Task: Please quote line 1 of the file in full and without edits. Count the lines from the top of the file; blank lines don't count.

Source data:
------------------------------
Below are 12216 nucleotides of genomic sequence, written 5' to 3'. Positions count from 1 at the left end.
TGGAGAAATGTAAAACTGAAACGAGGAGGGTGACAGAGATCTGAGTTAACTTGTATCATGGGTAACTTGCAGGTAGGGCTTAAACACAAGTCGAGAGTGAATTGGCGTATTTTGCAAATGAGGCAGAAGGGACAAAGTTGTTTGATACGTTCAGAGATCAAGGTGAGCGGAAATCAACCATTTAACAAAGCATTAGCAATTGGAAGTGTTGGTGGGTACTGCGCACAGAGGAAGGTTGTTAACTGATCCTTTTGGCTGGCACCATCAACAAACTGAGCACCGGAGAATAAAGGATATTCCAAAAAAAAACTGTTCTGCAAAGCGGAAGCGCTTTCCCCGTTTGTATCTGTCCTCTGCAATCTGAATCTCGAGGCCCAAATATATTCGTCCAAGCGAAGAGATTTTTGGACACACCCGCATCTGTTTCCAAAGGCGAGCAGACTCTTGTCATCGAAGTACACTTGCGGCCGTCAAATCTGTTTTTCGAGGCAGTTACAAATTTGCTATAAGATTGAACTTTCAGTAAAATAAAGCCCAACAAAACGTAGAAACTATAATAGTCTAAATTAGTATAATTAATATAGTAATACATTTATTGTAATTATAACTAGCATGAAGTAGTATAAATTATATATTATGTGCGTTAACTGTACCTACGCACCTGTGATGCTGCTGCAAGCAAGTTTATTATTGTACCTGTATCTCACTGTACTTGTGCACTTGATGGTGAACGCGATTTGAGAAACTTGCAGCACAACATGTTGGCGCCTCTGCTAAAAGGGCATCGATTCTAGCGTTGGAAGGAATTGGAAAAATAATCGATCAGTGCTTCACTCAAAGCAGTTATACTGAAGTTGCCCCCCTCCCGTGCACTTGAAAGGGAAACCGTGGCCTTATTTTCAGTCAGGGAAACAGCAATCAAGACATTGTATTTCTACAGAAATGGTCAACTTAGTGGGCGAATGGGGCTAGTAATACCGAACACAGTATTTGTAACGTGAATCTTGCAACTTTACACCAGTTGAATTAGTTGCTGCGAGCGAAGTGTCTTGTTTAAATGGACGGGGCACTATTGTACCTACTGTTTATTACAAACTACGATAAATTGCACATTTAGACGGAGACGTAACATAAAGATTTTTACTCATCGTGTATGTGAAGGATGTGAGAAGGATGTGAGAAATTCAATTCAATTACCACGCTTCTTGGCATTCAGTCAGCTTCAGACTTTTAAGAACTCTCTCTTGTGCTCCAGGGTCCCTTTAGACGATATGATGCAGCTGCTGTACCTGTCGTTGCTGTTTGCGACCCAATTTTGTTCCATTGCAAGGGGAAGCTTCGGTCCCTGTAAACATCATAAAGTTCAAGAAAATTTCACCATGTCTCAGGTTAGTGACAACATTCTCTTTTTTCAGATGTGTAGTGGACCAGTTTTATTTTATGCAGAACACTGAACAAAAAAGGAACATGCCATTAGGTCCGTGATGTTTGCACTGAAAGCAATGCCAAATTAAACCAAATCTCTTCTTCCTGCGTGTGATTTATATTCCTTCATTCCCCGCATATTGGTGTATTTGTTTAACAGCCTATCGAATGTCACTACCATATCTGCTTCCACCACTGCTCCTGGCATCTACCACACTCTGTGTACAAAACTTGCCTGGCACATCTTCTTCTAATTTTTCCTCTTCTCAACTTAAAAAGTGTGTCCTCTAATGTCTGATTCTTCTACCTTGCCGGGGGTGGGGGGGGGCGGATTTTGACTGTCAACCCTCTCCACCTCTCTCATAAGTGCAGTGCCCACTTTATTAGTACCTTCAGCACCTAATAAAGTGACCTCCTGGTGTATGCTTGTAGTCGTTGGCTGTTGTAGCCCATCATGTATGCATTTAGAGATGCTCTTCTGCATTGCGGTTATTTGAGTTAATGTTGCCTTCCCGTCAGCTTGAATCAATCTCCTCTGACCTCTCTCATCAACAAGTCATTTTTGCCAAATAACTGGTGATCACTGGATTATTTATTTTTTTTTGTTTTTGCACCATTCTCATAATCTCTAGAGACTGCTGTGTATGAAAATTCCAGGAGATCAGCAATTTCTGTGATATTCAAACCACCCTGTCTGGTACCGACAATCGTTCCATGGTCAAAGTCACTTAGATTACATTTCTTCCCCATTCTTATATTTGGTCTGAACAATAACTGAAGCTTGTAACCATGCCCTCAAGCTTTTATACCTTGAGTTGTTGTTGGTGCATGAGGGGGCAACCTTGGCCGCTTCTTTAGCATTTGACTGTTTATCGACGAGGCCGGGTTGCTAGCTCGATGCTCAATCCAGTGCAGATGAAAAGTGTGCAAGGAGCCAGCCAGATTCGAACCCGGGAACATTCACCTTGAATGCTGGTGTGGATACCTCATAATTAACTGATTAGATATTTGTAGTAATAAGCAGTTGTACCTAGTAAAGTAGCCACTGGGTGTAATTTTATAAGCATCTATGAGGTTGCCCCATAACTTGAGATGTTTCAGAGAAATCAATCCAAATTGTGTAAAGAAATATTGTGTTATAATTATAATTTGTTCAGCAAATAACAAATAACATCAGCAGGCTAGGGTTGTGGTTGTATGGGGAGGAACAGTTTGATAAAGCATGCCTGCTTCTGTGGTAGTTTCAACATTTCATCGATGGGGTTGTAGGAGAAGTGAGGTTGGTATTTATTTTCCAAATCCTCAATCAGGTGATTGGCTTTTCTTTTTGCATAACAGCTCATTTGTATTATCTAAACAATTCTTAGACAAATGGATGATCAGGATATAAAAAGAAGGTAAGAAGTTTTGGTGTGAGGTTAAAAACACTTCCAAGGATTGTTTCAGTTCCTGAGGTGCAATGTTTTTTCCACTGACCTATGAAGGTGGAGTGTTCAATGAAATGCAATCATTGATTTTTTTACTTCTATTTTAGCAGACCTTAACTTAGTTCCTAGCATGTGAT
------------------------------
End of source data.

Below are 12216 nucleotides of genomic sequence, written 5' to 3'. Positions count from 1 at the left end.